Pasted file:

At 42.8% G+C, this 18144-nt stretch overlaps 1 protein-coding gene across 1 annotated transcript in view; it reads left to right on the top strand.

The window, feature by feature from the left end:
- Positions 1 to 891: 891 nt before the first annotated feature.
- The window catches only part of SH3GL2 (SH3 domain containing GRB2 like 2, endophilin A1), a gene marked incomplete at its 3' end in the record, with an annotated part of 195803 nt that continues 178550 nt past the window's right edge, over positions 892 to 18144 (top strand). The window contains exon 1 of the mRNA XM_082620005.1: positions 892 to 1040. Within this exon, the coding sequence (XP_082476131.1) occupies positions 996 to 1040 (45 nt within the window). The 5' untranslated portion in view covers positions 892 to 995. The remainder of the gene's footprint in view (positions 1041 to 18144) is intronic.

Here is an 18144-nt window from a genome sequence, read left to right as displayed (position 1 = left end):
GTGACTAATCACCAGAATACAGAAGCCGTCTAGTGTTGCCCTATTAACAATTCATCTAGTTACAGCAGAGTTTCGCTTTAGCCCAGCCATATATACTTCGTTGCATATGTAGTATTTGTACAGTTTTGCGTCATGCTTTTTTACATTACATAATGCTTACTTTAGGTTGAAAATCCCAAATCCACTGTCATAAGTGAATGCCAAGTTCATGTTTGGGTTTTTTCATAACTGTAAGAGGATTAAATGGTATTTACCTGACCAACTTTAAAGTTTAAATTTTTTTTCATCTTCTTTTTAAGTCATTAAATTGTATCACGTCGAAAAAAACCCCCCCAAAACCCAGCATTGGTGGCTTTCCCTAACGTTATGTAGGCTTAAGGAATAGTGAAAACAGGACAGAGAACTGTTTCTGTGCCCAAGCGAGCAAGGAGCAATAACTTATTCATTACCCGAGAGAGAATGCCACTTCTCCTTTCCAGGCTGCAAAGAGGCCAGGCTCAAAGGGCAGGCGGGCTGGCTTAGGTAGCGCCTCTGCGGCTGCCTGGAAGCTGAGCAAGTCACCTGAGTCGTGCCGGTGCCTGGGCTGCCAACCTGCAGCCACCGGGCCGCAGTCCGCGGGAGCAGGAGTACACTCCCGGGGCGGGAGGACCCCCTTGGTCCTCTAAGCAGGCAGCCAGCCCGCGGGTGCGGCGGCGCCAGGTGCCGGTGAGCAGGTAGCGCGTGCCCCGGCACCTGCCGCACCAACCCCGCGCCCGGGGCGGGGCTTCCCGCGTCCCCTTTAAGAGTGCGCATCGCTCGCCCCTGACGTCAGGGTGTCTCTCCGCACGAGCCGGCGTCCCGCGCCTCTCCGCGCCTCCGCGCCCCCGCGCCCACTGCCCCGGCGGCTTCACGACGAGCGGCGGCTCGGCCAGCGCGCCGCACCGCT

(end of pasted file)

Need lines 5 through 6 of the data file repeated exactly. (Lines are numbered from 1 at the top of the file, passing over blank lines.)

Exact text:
Here is an 18144-nt window from a genome sequence, read left to right as displayed (position 1 = left end):
GTGACTAATCACCAGAATACAGAAGCCGTCTAGTGTTGCCCTATTAACAATTCATCTAGTTACAGCAGAGTTTCGCTTTAGCCCAGCCATATATACTTCGTTGCATATGTAGTATTTGTACAGTTTTGCGTCATGCTTTTTTACATTACATAATGCTTACTTTAGGTTGAAAATCCCAAATCCACTGTCATAAGTGAATGCCAAGTTCATGTTTGGGTTTTTTCATAACTGTAAGAGGATTAAATGGTATTTACCTGACCAACTTTAAAGTTTAAATTTTTTTTCATCTTCTTTTTAAGTCATTAAATTGTATCACGTCGAAAAAAACCCCCCCAAAACCCAGCATTGGTGGCTTTCCCTAACGTTATGTAGGCTTAAGGAATAGTGAAAACAGGACAGAGAACTGTTTCTGTGCCCAAGCGAGCAAGGAGCAATAACTTATTCATTACCCGAGAGAGAATGCCACTTCTCCTTTCCAGGCTGCAAAGAGGCCAGGCTCAAAGGGCAGGCGGGCTGGCTTAGGTAGCGCCTCTGCGGCTGCCTGGAAGCTGAGCAAGTCACCTGAGTCGTGCCGGTGCCTGGGCTGCCAACCTGCAGCCACCGGGCCGCAGTCCGCGGGAGCAGGAGTACACTCCCGGGGCGGGAGGACCCCCTTGGTCCTCTAAGCAGGCAGCCAGCCCGCGGGTGCGGCGGCGCCAGGTGCCGGTGAGCAGGTAGCGCGTGCCCCGGCACCTGCCGCACCAACCCCGCGCCCGGGGCGGGGCTTCCCGCGTCCCCTTTAAGAGTGCGCATCGCTCGCCCCTGACGTCAGGGTGTCTCTCCGCACGAGCCGGCGTCCCGCGCCTCTCCGCGCCTCCGCGCCCCCGCGCCCACTGCCCCGGCGGCTTCACGACGAGCGGCGGCTCGGCCAGCGCGCCGCACCGCT